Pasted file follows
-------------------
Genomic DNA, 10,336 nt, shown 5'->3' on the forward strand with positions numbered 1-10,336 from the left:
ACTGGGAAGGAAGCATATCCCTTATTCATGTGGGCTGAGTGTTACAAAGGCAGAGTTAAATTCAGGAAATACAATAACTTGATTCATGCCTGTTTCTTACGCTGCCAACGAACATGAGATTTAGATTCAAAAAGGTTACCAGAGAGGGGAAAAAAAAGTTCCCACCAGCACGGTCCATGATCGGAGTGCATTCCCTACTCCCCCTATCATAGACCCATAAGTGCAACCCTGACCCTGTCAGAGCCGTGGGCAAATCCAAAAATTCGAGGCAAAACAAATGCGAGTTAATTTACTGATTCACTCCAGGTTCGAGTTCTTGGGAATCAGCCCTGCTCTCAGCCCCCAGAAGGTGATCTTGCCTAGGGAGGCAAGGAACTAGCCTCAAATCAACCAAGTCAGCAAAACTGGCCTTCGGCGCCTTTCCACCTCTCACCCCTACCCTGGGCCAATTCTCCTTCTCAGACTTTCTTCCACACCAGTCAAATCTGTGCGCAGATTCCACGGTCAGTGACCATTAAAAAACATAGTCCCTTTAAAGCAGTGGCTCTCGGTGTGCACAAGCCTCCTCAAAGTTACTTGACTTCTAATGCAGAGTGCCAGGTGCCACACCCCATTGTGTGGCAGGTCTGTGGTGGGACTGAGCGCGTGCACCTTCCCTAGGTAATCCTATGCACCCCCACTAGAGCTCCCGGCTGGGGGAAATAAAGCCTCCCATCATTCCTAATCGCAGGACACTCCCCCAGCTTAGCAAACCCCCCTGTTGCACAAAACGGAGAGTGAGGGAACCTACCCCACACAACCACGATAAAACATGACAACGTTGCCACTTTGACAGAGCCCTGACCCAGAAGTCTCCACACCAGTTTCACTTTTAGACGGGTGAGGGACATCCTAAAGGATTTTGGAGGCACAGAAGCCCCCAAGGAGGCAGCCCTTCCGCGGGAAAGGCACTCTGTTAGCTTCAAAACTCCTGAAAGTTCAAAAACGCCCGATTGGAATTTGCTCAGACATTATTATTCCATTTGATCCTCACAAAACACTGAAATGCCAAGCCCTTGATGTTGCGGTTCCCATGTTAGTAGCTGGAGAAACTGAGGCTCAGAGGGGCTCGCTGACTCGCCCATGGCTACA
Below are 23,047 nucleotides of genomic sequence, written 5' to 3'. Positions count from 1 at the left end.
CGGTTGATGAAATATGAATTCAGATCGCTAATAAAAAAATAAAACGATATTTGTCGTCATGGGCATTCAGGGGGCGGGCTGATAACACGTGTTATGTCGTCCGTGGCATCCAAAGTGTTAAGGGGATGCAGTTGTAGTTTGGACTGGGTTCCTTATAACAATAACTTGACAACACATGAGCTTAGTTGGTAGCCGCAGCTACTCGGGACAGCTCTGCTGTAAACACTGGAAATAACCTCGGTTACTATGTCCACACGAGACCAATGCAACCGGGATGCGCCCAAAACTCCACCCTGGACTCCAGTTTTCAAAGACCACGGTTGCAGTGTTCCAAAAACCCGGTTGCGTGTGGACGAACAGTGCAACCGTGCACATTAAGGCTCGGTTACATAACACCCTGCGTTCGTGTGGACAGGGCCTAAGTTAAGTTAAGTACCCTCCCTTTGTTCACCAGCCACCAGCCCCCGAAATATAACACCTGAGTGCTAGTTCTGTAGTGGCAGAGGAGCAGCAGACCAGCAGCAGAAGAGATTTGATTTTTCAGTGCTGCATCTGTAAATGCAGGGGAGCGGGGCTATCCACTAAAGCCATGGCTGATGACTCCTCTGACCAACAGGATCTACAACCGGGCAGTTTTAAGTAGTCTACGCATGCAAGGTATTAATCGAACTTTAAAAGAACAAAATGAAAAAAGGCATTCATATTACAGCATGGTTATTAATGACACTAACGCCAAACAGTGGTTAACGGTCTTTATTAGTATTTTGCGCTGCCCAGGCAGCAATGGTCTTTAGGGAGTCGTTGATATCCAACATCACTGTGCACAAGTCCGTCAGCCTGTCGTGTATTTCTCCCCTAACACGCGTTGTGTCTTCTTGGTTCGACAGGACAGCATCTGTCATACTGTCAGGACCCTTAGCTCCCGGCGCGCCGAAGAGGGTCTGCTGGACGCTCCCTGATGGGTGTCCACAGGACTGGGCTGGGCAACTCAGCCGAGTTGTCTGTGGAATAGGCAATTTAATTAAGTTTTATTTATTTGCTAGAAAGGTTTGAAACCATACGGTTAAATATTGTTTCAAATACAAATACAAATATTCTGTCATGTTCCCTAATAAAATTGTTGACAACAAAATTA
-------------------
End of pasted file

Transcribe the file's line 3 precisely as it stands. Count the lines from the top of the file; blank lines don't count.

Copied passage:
Below are 23,047 nucleotides of genomic sequence, written 5' to 3'. Positions count from 1 at the left end.